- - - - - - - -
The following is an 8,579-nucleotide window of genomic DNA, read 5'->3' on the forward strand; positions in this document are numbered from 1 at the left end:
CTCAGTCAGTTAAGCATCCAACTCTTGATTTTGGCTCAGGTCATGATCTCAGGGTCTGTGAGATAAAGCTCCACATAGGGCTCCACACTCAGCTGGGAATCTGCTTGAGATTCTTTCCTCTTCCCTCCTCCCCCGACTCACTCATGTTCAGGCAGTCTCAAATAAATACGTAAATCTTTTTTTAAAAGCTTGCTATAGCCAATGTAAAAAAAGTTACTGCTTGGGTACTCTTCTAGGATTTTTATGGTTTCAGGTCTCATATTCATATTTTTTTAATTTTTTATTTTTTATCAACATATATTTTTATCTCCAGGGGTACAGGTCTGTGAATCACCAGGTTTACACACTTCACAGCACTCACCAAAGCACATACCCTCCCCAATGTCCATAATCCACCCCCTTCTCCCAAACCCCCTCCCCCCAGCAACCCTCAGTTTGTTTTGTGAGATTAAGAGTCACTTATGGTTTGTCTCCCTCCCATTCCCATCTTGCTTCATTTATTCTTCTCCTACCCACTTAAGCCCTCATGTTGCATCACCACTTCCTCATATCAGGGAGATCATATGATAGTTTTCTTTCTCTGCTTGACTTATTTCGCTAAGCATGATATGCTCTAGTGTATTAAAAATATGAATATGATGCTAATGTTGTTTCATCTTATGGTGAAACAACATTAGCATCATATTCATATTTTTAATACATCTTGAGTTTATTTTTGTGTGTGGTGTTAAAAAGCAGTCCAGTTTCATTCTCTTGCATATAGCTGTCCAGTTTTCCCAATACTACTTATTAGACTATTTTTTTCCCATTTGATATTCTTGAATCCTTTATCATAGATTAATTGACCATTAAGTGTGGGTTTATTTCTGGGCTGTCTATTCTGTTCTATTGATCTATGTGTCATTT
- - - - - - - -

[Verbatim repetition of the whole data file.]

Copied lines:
The following is an 8,579-nucleotide window of genomic DNA, read 5'->3' on the forward strand; positions in this document are numbered from 1 at the left end:
CTCAGTCAGTTAAGCATCCAACTCTTGATTTTGGCTCAGGTCATGATCTCAGGGTCTGTGAGATAAAGCTCCACATAGGGCTCCACACTCAGCTGGGAATCTGCTTGAGATTCTTTCCTCTTCCCTCCTCCCCCGACTCACTCATGTTCAGGCAGTCTCAAATAAATACGTAAATCTTTTTTTAAAAGCTTGCTATAGCCAATGTAAAAAAAGTTACTGCTTGGGTACTCTTCTAGGATTTTTATGGTTTCAGGTCTCATATTCATATTTTTTTAATTTTTTATTTTTTATCAACATATATTTTTATCTCCAGGGGTACAGGTCTGTGAATCACCAGGTTTACACACTTCACAGCACTCACCAAAGCACATACCCTCCCCAATGTCCATAATCCACCCCCTTCTCCCAAACCCCCTCCCCCCAGCAACCCTCAGTTTGTTTTGTGAGATTAAGAGTCACTTATGGTTTGTCTCCCTCCCATTCCCATCTTGCTTCATTTATTCTTCTCCTACCCACTTAAGCCCTCATGTTGCATCACCACTTCCTCATATCAGGGAGATCATATGATAGTTTTCTTTCTCTGCTTGACTTATTTCGCTAAGCATGATATGCTCTAGTGTATTAAAAATATGAATATGATGCTAATGTTGTTTCATCTTATGGTGAAACAACATTAGCATCATATTCATATTTTTAATACATCTTGAGTTTATTTTTGTGTGTGGTGTTAAAAAGCAGTCCAGTTTCATTCTCTTGCATATAGCTGTCCAGTTTTCCCAATACTACTTATTAGACTATTTTTTTCCCATTTGATATTCTTGAATCCTTTATCATAGATTAATTGACCATTAAGTGTGGGTTTATTTCTGGGCTGTCTATTCTGTTCTATTGATCTATGTGTCATTT